If Trump Were a Queen Bee, He'd Be 'Balled'


Sweetly scented and hot with activity, a beehive is its own brightly buzzing democracy. Individual bees work together for the good of the hive, and at the center of it all is one very special “queen” bee. Although every bee starts out the same—egg to larva, larva to adult—what bees are fed during their larval stage sets their distinctive destinies. Drones—the male bees which mate with the queen—get a coarse mixture of pollen and nectar. The all-female worker bees' diet is a variation on this pollen-and-nectar theme. But for a queen-to-be? She gets only the choicest royal jelly—a mysterious, gelatinous goo manufactured by young nurse bees. These respective diets flip certain genetic switches on or off in each type of bee, dictating their future behavior.

Leaving nothing to chance, nurse bees will feed as many as a dozen larval bees royal jelly to ensure that the hive will have a capable queen. And as these multiple queens hatch? In a gruesome sort of primary election, the newly emerged queens bite, sting, and, at times, tear off fellow candidates' wings. The last one standing has earned her place as queen. The new queen will take a few “maiden flights” high in the air, mating with the strongest, fastest drones. Officially mated, the queen is both directly and indirectly responsible for the health of the hive. Brimming with fertilized eggs, she alone will lay the eggs which will become future members of her colony. The queen also exudes “queen substance,” a complex chemical with which every individual bee must come into contact, in order to remain confident that all is well in the hive.

In one of Mother Nature's most elegant and ingenious feedback loops, a strong and competent queen who is laying properly is able to produce and distribute plenty of queen substance. Provided her subjects are exposed to this substance, they stay on task: foraging bees go about gathering nectar and pollen, nurse bees look after their larval charges, undertaker bees dispose of the dead, guard bees keep watch, and so on. The queen's “attendant bees,” too, know to continue to feed, groom, and protect their healthy queen. (They even carry away her waste!)

In many ways, an effective government runs much like a beehive. Our “worker bees” in the House, Senate, and sundry government offices carry out the business of our American colony. (Some foraging bees work in the Internal Revenue Service, naturally. And our guard bees? Department of Defense!) Presiding over it all is the “queen” who clearly communicates her agenda to the workers and evinces such confidence that bees of every stripe happily buzz as one.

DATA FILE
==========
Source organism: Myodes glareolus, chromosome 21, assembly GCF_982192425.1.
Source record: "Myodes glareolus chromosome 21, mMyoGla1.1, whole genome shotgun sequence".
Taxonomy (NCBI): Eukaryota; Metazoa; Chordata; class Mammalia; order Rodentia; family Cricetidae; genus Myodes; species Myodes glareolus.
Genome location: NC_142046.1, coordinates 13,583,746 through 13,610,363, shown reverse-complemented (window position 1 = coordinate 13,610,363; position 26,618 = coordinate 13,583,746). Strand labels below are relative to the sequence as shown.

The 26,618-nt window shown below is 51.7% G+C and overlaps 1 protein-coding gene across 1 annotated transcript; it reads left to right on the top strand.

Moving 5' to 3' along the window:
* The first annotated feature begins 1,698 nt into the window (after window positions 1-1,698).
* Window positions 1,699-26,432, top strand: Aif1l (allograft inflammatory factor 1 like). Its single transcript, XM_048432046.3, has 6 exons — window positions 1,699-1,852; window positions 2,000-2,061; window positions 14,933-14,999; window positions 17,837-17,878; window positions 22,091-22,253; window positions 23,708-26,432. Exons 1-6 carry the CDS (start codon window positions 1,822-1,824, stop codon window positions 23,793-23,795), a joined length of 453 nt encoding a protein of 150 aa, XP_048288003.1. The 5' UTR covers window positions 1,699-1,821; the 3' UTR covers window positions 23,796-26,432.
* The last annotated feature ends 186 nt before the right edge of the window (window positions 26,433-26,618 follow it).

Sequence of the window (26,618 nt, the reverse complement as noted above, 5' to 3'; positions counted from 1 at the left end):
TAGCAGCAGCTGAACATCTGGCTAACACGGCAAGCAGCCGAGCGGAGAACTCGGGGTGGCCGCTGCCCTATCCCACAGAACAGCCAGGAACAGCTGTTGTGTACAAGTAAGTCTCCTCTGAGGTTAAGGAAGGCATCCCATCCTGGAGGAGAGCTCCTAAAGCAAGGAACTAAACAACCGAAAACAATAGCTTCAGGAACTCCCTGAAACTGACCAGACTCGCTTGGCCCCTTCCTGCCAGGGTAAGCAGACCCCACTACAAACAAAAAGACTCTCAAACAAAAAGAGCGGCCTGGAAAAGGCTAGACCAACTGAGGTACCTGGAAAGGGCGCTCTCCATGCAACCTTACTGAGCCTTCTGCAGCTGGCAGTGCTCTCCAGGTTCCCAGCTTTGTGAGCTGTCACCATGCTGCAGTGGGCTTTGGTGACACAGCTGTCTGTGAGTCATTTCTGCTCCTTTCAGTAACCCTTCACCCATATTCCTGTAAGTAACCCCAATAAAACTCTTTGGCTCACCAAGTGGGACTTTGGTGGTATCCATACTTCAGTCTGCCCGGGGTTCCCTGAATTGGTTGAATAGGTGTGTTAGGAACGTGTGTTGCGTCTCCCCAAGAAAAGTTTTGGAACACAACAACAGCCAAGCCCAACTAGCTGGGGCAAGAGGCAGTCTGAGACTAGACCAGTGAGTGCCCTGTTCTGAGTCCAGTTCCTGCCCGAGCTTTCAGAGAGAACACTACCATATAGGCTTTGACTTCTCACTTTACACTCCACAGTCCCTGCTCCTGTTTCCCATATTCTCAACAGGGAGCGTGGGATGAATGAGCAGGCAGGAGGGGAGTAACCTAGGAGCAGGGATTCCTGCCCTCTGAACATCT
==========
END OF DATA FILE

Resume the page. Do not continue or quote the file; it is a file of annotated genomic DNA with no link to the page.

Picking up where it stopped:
As in a real honey bee colony, President Trump—our nation's “queen bee”—is surrounded by a circle of fawning attendants. But, despite some similarities to a real beehive, our own government isn't exactly humming along right now.

To truly lead, the president would need to exude that all-important queen substance—or something like it—to unite all of the worker bees and telegraph an unwavering fitness for “her” role.

But, sadly, while real queen bees work to unify their colonies, President Trump actively has stoked division. While real queen bees are devoted to the well-being of the majority, President Trump has favored a select few. Perhaps most important of all? Real queen bees maintain stability within their hives by working nearly around the clock and signaling their competence to the other bees. Meanwhile, President Trump deliberately has sown chaos. (No, the president doesn't have to lay thousands of eggs each day, he could stand to lay off the Twitter.) As our “queen,” he is devoid of substance.

Now, in a real hive, if the queen is failing at her task, if she is sick or old or injured, or, as with our “queen,” she was out of her depth from the get-go, the very survival of the entire hive is imperiled. The weak queen will produce little to no queen substance, triggering a cascade of events intended to safeguard the colony's future. In what could be considered one of her last acts of true leadership, the queen will lay fertilized eggs in several special cells to create her own replacement.

And once the new queen is on the scene and ready to “lead” by laying thousands of fertilized eggs? The original queen is dispatched in a truly Draconian way. The same attendants who so lovingly fed, groomed, and protected her, begin, little by little, to close in on the old queen from all sides. She is simultaneously suffocated and crushed to death. In beekeeping parlance, this is known as “balling” the queen.

Neither our imaginary Queen Trump nor the all-too-real president will acknowledge their unfitness for the job. And, although there may be pockets of quiet dissension within his inner circle, we clearly can't expect Mr. Trump's “attendants” to detect his marked lack of substance and sound the alarm accordingly. But it is past time to sound it.

Still, honey bees don't feel shame or embarrassment if they bet on an inferior queen, and neither should we. They simply fix their mistake by replacing their failed queen and stepping up efforts to repair their weakened colony. Likewise, it's up to the rest of us “worker bees”—including the citizens who quietly regret having voted in Mr. Trump and the legislators who continue to stand idly by—to admit that he needs to go.

Fortunately, we're a little more civilized than our honey-bearing counterparts. As such, we have a more peaceful means to remove our queen: vote for a new one. The health of the “hive” that is our democracy depends on it.